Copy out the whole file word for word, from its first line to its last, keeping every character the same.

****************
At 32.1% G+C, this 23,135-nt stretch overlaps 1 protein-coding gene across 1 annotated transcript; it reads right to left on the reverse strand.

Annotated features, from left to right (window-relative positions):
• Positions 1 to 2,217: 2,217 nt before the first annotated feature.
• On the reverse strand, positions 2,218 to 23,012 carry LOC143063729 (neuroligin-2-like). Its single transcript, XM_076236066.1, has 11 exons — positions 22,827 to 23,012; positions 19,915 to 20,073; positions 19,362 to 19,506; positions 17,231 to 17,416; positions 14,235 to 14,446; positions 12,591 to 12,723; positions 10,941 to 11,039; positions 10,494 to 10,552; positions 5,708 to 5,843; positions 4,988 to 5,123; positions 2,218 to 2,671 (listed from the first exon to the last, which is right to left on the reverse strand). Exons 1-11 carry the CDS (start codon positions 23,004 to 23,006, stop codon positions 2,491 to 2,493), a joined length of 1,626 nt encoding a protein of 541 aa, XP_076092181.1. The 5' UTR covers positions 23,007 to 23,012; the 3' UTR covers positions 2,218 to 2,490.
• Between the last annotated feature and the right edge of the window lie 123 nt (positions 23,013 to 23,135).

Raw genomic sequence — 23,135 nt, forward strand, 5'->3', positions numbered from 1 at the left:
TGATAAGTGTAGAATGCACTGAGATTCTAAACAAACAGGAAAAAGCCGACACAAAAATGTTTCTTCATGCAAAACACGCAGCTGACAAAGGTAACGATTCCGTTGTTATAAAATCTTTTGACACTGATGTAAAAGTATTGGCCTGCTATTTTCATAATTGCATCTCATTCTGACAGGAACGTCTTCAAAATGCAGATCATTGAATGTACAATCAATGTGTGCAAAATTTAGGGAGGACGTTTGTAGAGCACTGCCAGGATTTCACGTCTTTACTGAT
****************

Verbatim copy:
At 32.1% G+C, this 23,135-nt stretch overlaps 1 protein-coding gene across 1 annotated transcript; it reads right to left on the reverse strand.

Annotated features, from left to right (window-relative positions):
• Positions 1 to 2,217: 2,217 nt before the first annotated feature.
• On the reverse strand, positions 2,218 to 23,012 carry LOC143063729 (neuroligin-2-like). Its single transcript, XM_076236066.1, has 11 exons — positions 22,827 to 23,012; positions 19,915 to 20,073; positions 19,362 to 19,506; positions 17,231 to 17,416; positions 14,235 to 14,446; positions 12,591 to 12,723; positions 10,941 to 11,039; positions 10,494 to 10,552; positions 5,708 to 5,843; positions 4,988 to 5,123; positions 2,218 to 2,671 (listed from the first exon to the last, which is right to left on the reverse strand). Exons 1-11 carry the CDS (start codon positions 23,004 to 23,006, stop codon positions 2,491 to 2,493), a joined length of 1,626 nt encoding a protein of 541 aa, XP_076092181.1. The 5' UTR covers positions 23,007 to 23,012; the 3' UTR covers positions 2,218 to 2,490.
• Between the last annotated feature and the right edge of the window lie 123 nt (positions 23,013 to 23,135).

Raw genomic sequence — 23,135 nt, forward strand, 5'->3', positions numbered from 1 at the left:
TGATAAGTGTAGAATGCACTGAGATTCTAAACAAACAGGAAAAAGCCGACACAAAAATGTTTCTTCATGCAAAACACGCAGCTGACAAAGGTAACGATTCCGTTGTTATAAAATCTTTTGACACTGATGTAAAAGTATTGGCCTGCTATTTTCATAATTGCATCTCATTCTGACAGGAACGTCTTCAAAATGCAGATCATTGAATGTACAATCAATGTGTGCAAAATTTAGGGAGGACGTTTGTAGAGCACTGCCAGGATTTCACGTCTTTACTGAT